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Ruoff v. American Asphalt Co.


November 25, 2009


On appeal from the Superior Court of New Jersey, Law Division, Camden County, Docket No. L-1837-07.

Per curiam.


Argued: September 23, 2009

Before Judges Cuff and C.L. Miniman.

In this appeal we review an order denying a motion for reconsideration filed by defendant Penn National Insurance (Penn National) seeking dismissal of plaintiff Geremy Ruoff's action for uninsured/underinsured motorist (UM/UIM) benefits. Plaintiff's complaint for UM/UIM benefits implicates a step-down provision in his employer's automobile insurance policy. The motion judge held that a recent amendment to N.J.S.A. 17:28-1.1 should be applied retroactively, and the insurer's motion for reconsideration was not timely. Penn National argues that the decision regarding the effect of the recent statutory amendment was erroneous as was the decision to deny its motion for reconsideration filed soon after publication of Olkusz v. Brown, 401 N.J. Super. 496 (App. Div. 2008), which held to the contrary. We reverse.

We relate the procedural history of this matter in detail because it informs our analysis of the orders under review. On February 11, 2005, plaintiff was driving an automobile owned by his employer, defendant American Asphalt Company, Inc. (American Asphalt). Penn National insured the vehicle. Plaintiff filed a claim for UM/UIM coverage with Penn National. The insurer "stepped down"*fn1 the amount recoverable by plaintiff from $1,000,000 to $100,000, the maximum amount of coverage available under plaintiff's wife's auto insurance policy. Having exercised the step-down provision, Penn National denied the claim.

On April 3, 2007, plaintiff filed a complaint against his employer and Penn National alleging that the step-down provision was vague and ambiguous (Counts One and Ten), that the broker and Penn National owed a duty to disclose to his employer the consequences of the step-down provision to its employees and deprived the employer of exercising an informed choice (Counts Seven, Eight and Nine), and that enforcement of the step-down provision by insurers, such as Penn National, was against public policy (Count Eleven). In Counts Two through Six, and Count Twelve, plaintiff alleged that defendant American Asphalt and Millville Iron Works, the employer, negligently or intentionally chose UM/UIM coverage that limited coverage to certain employees and caused them damage. Plaintiff also alleged defendant Risnychok and Associates, Inc., an independent insurance broker breached its duty to provide appropriate insurance coverage to defendant employer, failed to adequately advise defendant employer of the consequences of its choice, and breached its duty to plaintiff by failing to adequately inform the employer of the different effects of the coverage on employees. Plaintiff founded the latter claim on the Consumer Fraud Act, N.J.S.A. 56:8-1 to -184.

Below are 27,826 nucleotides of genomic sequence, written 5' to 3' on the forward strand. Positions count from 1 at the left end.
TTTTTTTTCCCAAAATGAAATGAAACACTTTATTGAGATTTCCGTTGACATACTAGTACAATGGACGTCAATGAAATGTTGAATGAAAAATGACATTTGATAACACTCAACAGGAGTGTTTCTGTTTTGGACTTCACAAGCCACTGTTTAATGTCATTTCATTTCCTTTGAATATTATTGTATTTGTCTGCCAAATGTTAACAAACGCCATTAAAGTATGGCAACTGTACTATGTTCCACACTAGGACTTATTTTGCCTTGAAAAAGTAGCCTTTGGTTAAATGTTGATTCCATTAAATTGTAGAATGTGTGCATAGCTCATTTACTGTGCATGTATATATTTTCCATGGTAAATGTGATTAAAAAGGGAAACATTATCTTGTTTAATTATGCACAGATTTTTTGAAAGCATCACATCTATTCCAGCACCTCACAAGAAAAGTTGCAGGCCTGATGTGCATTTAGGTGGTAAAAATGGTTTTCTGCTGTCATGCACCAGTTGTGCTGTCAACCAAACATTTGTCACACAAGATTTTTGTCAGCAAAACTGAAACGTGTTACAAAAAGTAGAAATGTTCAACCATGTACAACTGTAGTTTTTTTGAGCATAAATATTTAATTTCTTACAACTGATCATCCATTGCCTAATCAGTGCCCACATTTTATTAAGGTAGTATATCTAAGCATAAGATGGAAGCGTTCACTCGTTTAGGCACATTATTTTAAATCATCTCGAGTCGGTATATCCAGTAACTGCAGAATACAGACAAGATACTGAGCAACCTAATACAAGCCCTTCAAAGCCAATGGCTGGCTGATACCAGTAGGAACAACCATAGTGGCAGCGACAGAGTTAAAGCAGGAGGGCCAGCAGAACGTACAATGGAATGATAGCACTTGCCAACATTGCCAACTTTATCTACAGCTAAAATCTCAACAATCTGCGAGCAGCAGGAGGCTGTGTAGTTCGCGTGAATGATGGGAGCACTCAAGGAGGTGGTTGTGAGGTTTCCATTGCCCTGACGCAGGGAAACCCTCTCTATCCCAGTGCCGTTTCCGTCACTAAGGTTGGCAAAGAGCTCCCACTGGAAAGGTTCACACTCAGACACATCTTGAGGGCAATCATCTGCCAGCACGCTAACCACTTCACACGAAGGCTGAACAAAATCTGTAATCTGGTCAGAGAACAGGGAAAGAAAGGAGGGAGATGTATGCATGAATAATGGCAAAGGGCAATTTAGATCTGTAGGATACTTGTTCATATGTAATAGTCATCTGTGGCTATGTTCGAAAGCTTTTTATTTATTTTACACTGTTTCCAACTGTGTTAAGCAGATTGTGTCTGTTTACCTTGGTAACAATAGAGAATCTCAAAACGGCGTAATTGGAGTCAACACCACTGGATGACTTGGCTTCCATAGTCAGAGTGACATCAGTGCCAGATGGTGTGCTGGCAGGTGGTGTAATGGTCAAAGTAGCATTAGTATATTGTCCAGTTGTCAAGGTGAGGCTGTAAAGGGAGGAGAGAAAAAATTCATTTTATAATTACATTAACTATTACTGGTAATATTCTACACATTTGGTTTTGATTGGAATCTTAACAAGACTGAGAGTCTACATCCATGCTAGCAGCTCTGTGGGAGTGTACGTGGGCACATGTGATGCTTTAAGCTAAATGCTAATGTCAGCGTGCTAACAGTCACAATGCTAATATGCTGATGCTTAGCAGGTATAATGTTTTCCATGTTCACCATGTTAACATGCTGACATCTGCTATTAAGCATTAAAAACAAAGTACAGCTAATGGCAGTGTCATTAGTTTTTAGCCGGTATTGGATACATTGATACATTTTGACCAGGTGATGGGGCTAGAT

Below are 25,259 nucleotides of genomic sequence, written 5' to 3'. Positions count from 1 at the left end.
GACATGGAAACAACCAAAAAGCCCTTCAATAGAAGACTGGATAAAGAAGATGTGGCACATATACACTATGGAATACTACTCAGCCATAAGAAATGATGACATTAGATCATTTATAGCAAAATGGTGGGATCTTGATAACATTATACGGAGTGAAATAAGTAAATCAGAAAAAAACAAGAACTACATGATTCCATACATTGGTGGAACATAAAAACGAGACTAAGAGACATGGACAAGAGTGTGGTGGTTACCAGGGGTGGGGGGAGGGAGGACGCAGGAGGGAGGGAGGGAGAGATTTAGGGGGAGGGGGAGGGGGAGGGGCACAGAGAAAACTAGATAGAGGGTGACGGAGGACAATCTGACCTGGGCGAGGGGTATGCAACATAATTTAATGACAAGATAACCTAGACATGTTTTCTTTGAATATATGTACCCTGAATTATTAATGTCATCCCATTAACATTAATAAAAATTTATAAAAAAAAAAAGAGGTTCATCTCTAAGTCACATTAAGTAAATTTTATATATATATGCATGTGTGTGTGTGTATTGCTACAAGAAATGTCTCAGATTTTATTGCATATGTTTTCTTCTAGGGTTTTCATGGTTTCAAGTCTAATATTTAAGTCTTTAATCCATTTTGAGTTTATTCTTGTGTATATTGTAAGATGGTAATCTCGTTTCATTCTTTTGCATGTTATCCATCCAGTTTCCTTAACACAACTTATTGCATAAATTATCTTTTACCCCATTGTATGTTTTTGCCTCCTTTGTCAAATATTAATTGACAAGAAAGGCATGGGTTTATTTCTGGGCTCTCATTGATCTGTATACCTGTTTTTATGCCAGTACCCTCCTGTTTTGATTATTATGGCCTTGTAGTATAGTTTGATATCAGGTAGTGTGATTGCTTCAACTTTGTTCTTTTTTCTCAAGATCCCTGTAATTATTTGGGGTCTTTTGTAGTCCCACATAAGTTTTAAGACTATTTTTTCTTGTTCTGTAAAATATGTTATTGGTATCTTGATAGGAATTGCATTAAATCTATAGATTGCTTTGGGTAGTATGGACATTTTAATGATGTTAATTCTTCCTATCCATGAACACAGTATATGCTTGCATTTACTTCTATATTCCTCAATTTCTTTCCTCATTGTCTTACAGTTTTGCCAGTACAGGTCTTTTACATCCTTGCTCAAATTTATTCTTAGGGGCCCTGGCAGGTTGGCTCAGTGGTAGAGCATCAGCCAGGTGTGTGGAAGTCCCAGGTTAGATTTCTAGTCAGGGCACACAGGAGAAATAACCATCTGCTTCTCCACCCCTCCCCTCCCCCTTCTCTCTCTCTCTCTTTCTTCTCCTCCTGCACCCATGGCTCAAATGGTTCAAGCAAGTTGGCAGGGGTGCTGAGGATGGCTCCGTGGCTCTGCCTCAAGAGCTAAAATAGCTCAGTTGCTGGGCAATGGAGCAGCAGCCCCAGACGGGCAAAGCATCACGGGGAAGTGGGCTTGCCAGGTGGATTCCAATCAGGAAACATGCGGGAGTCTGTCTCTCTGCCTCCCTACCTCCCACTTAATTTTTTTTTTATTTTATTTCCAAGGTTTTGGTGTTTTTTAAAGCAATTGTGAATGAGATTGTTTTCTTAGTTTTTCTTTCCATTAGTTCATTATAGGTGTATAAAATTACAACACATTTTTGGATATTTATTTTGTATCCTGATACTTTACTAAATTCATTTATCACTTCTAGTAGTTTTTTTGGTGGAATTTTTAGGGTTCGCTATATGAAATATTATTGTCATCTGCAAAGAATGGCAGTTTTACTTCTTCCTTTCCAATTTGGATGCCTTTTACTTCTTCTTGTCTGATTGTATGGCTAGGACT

An order dated June 22, 2007, dismissed all claims against defendant Penn National. Plaintiff's motion for reconsideration was denied on August 17, 2007. Soon thereafter, the Legislature passed and the Governor signed an amendment to N.J.S.A. 17:28-1.1. This amendment, codified as N.J.S.A. 17:28-1.1(f),*fn2 prohibits motor vehicle insurance carriers from furnishing less UM/UIM coverage to employees of an insured company through step-down clauses. In response to this amendment, plaintiff filed a motion to reconsider the dismissal of his complaint, which was granted by order dated February 22, 2008.

Having obtained reinstatement of his complaint against Penn National, plaintiff sought an order declaring that the amendment prohibiting step-down clauses should be applied retroactively. On April 11, 2008, the motion judge declared the 2007 amendment should be applied retroactively and the step-down clause in defendant employer's policy void pursuant to N.J.S.A. 17:28-1.1.(f). Following this decision, the parties agreed that the UM/UIM dispute between plaintiff and Penn National be referred to arbitration, and on May 15, 2008, plaintiff filed a stipulation of dismissal voluntarily dismissing without prejudice all claims against the broker defendants.

On July 22, 2008, a panel of this court released an opinion that holds the 2007 amendment should be applied prospectively only. Olkusz, supra, 401 N.J. Super. at 502-06. Penn National filed a motion to alter or amend the February 22 and April 11, 2008 orders and sought dismissal of plaintiff's complaint. The motion judge held that the prior orders were final rather than interlocutory orders; therefore, the Penn National motion was time barred.

On appeal, Penn National argues that the February and April 2008 orders were interlocutory, that its motion for reconsideration was timely, and its motion for reconsideration should have been granted due to recent precedent on the application of the statutory amendment to this case. Plaintiff responds that the February and April orders became final orders upon the filing of the May 15, 2008 stipulation dismissing all claims against the broker, that Penn National is estopped from re-opening the case because both parties had commenced preparation for arbitration of the UM/UIM claim, and the decision to deny the motion for reconsideration cannot be considered an arbitrary or capricious judicial act.

As a threshold matter, we must examine whether the February and April 2008 orders were final or interlocutory orders. We conclude that both orders were interlocutory; therefore, the motion to alter or amend the earlier orders was timely.